I have recently come upon two books about persons of strength and endurance of a level that is so rare as to be astonishing. The first was Mountains Beyond Mountains, about Paul Farmer, the American doctor who spends most of his time in Haiti and who has revolutionized the way medicine is provided in his part of Haiti. And who never fails in his own simple physical strength, the ability to walk for miles and miles over rough country to visit his patients. He also has the strength of character that allows him to continue his work and his efforts to change the way the world perceives medical care, in spite of incredible adversity.
The other book is one I am now well into, The Mapmaker's Wife, by Robert Whitaker. It is first of all about a group of scientists who traveled from France to Peru in the early 1700s to measure one degree of latitude at the equator. Their mission expanded, as they were truly "Enlightenment" scientists, and those that returned many years later brought an understanding of the land, the people, the plants, animals, as well as the sky and the earth that had not been given to the Europeans before. To do so, this small group went to great physical lengths, climbing mountains that had never been scaled before, braving hardest winters and hottest summers, dealing with endless conflicts with each other and with the residents of the villages they stayed in. This band of "survivors", in modern parlance, included one young man, Juan, who met and married the daughter of one of the elite families in Quito, a young lady fresh from the convent, then only 13 years old. Her name was Isabel.
Ultimately, the story is hers, as the title suggests. After Juan departed down the Amazon to find a way back to France for his family, some years after the marriage and four pregnancies (three ending in the deaths of the children shortly after birth), with the intent that he would return to bring his wife and child (she was pregnant with the fourth when he left), he found himself without money, without permission to travel, with no way of getting back to her. He tried several ways over the years and ultimately was able to send a message to her village, saying he was waiting for her in French Guiana.
This was 20 years after he had left. Isabel was middle-aged but had never given up hope. As a girl she had had dreams of going to Paris and this sustained her through the years, as well as her love and trust in her husband. She determined to go to him.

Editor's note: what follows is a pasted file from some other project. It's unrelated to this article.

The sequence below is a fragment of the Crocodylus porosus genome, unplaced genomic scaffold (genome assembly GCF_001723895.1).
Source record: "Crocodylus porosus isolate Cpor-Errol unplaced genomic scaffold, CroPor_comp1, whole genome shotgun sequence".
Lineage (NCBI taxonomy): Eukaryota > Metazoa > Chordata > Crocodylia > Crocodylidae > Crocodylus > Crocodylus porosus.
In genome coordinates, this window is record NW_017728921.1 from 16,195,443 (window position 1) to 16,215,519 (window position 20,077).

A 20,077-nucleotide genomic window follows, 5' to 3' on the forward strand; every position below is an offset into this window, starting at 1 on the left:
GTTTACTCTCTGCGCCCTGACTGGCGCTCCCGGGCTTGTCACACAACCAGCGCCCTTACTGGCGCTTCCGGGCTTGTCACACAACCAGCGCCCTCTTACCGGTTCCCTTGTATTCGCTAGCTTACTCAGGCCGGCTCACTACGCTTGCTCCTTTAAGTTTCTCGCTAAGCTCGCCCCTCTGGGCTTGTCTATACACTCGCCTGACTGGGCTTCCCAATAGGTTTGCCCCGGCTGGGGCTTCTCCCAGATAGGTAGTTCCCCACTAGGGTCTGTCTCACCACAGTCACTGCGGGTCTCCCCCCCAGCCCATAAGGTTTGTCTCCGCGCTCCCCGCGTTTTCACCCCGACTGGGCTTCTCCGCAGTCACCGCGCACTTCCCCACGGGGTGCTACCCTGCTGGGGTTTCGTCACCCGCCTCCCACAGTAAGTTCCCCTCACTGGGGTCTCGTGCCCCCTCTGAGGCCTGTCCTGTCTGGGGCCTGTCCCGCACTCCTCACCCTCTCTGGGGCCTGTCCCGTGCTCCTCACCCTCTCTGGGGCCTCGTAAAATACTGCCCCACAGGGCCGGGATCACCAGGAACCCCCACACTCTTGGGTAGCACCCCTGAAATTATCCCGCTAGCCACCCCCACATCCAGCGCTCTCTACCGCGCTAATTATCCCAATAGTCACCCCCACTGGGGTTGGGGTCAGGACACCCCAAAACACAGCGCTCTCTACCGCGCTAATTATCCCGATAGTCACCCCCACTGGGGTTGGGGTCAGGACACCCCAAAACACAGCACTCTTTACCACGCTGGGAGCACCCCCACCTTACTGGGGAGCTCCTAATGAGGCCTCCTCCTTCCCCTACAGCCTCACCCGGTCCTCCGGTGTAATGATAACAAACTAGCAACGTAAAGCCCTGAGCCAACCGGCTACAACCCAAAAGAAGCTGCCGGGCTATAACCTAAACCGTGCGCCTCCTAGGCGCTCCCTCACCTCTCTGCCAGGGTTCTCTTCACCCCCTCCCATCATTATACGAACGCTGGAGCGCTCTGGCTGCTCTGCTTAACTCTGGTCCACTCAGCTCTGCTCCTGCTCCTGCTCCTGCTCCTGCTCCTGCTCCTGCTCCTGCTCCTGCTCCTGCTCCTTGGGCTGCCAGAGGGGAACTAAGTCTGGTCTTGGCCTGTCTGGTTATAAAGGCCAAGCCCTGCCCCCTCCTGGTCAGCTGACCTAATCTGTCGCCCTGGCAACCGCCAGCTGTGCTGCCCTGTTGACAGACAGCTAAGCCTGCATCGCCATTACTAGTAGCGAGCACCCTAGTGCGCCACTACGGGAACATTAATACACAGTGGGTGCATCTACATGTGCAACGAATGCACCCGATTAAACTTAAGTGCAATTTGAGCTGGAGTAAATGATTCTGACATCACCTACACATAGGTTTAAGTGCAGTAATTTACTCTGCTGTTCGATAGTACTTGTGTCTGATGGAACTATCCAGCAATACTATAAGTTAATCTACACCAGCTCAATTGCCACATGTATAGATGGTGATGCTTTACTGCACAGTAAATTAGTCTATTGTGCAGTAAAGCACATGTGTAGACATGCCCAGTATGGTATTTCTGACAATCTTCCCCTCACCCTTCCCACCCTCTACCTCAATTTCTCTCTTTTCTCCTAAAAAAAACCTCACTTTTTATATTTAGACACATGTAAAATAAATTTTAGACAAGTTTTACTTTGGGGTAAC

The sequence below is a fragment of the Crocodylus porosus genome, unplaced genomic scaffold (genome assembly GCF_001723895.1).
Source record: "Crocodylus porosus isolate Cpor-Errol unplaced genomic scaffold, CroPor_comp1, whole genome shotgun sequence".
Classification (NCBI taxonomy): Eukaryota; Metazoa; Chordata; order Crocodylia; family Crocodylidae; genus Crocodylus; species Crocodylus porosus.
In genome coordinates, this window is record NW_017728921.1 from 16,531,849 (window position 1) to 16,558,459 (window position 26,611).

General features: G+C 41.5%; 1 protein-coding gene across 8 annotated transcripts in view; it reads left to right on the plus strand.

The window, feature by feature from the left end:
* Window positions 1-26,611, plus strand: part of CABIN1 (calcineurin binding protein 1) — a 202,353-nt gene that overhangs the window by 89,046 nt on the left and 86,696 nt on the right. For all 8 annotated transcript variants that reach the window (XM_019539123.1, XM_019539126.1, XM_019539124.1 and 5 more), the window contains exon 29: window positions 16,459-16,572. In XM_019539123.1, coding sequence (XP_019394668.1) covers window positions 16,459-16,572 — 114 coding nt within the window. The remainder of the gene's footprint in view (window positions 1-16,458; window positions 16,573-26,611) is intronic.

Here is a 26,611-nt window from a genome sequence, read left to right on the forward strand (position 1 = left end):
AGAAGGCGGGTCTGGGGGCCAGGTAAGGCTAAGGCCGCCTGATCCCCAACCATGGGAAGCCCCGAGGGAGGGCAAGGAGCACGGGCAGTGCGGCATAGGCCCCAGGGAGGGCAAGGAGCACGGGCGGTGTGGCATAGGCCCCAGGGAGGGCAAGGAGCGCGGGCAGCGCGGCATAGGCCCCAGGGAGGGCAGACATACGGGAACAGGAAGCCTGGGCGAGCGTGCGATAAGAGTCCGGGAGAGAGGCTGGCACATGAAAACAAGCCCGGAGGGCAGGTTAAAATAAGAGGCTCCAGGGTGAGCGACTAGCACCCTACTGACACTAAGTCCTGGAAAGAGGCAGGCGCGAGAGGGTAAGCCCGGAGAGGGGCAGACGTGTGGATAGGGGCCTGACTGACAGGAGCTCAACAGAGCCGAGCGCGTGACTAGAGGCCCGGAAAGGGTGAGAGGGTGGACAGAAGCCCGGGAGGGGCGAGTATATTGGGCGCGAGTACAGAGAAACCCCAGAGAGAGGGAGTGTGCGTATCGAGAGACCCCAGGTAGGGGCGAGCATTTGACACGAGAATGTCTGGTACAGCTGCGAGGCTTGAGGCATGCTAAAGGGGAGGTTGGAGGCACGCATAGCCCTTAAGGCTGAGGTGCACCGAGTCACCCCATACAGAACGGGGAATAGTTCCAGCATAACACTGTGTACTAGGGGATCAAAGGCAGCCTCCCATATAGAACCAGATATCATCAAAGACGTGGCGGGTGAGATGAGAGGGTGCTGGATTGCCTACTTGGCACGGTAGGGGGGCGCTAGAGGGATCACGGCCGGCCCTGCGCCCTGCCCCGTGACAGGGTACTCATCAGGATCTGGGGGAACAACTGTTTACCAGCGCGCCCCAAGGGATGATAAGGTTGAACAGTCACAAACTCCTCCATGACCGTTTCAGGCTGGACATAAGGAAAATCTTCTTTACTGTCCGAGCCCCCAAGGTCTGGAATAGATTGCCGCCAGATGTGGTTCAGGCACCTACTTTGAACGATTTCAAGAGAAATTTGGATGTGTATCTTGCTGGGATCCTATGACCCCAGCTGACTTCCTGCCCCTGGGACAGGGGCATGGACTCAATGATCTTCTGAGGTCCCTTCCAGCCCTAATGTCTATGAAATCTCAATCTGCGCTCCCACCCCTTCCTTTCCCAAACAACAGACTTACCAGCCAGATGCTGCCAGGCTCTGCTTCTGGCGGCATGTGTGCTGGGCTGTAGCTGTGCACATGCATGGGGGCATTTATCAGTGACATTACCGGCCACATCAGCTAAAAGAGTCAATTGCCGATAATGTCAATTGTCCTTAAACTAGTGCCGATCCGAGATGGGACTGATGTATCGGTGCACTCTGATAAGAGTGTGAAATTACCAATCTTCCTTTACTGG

Not a simple plan. Women in that age and of that rank pretty much never traveled, and when they did they were carried in chairs. When her family was unable to dissuade her they helped set her up for the journey and her two brothers came with her. Along with several Indians and her faithful slave, Antonio, and her two little slavelets - what were they called? - little girls, really. They set out with many mules and boxes of many things. After braving a great deal of jungle travel they finally found themselves on a major river. In the course of traveling, their many hired guides took off in the night. They came upon two more Indians, who were able to guide them furhter after building them a dugout canoe, over 40 feet long. After several days with them they were once again deserted.
Cut to the chase...after much rough going, Isabel is stranded in the rainforest, in a particularly inhospitable part, with her two brothers and nephew, and she ends up the only survivor. Through her strength and some good luck, she pulls out. What she endures...is almost unbelievable. Really, I have seen movies where the heroes undergo one hardship after another and I think, "Impossible". But this. Nothing like this. It's wonderful to read of people like this, to know that we are capable of so much more. Not all of us, of course.